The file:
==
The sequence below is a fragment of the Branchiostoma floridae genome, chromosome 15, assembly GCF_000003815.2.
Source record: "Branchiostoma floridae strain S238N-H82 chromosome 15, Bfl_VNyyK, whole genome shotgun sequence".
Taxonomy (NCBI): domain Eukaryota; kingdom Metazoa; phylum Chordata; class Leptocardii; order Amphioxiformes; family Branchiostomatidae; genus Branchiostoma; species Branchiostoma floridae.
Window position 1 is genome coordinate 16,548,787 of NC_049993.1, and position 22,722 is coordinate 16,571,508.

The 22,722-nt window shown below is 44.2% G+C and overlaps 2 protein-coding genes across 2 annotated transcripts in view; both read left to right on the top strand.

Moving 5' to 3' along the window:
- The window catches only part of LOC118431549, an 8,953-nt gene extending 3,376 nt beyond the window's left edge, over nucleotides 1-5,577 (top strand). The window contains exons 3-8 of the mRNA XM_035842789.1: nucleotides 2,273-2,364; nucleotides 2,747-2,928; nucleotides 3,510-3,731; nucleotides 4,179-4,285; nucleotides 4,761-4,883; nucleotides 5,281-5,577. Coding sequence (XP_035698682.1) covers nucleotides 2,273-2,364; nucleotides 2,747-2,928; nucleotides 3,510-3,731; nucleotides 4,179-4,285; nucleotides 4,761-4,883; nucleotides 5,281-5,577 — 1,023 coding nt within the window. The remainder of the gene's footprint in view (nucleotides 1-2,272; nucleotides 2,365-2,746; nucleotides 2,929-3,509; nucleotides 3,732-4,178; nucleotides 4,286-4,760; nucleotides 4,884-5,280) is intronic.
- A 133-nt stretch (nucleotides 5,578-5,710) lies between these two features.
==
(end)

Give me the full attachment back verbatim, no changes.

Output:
The sequence below is a fragment of the Branchiostoma floridae genome, chromosome 15, assembly GCF_000003815.2.
Source record: "Branchiostoma floridae strain S238N-H82 chromosome 15, Bfl_VNyyK, whole genome shotgun sequence".
Taxonomy (NCBI): domain Eukaryota; kingdom Metazoa; phylum Chordata; class Leptocardii; order Amphioxiformes; family Branchiostomatidae; genus Branchiostoma; species Branchiostoma floridae.
Window position 1 is genome coordinate 16,548,787 of NC_049993.1, and position 22,722 is coordinate 16,571,508.

The 22,722-nt window shown below is 44.2% G+C and overlaps 2 protein-coding genes across 2 annotated transcripts in view; both read left to right on the top strand.

Moving 5' to 3' along the window:
- The window catches only part of LOC118431549, an 8,953-nt gene extending 3,376 nt beyond the window's left edge, over nucleotides 1-5,577 (top strand). The window contains exons 3-8 of the mRNA XM_035842789.1: nucleotides 2,273-2,364; nucleotides 2,747-2,928; nucleotides 3,510-3,731; nucleotides 4,179-4,285; nucleotides 4,761-4,883; nucleotides 5,281-5,577. Coding sequence (XP_035698682.1) covers nucleotides 2,273-2,364; nucleotides 2,747-2,928; nucleotides 3,510-3,731; nucleotides 4,179-4,285; nucleotides 4,761-4,883; nucleotides 5,281-5,577 — 1,023 coding nt within the window. The remainder of the gene's footprint in view (nucleotides 1-2,272; nucleotides 2,365-2,746; nucleotides 2,929-3,509; nucleotides 3,732-4,178; nucleotides 4,286-4,760; nucleotides 4,884-5,280) is intronic.
- A 133-nt stretch (nucleotides 5,578-5,710) lies between these two features.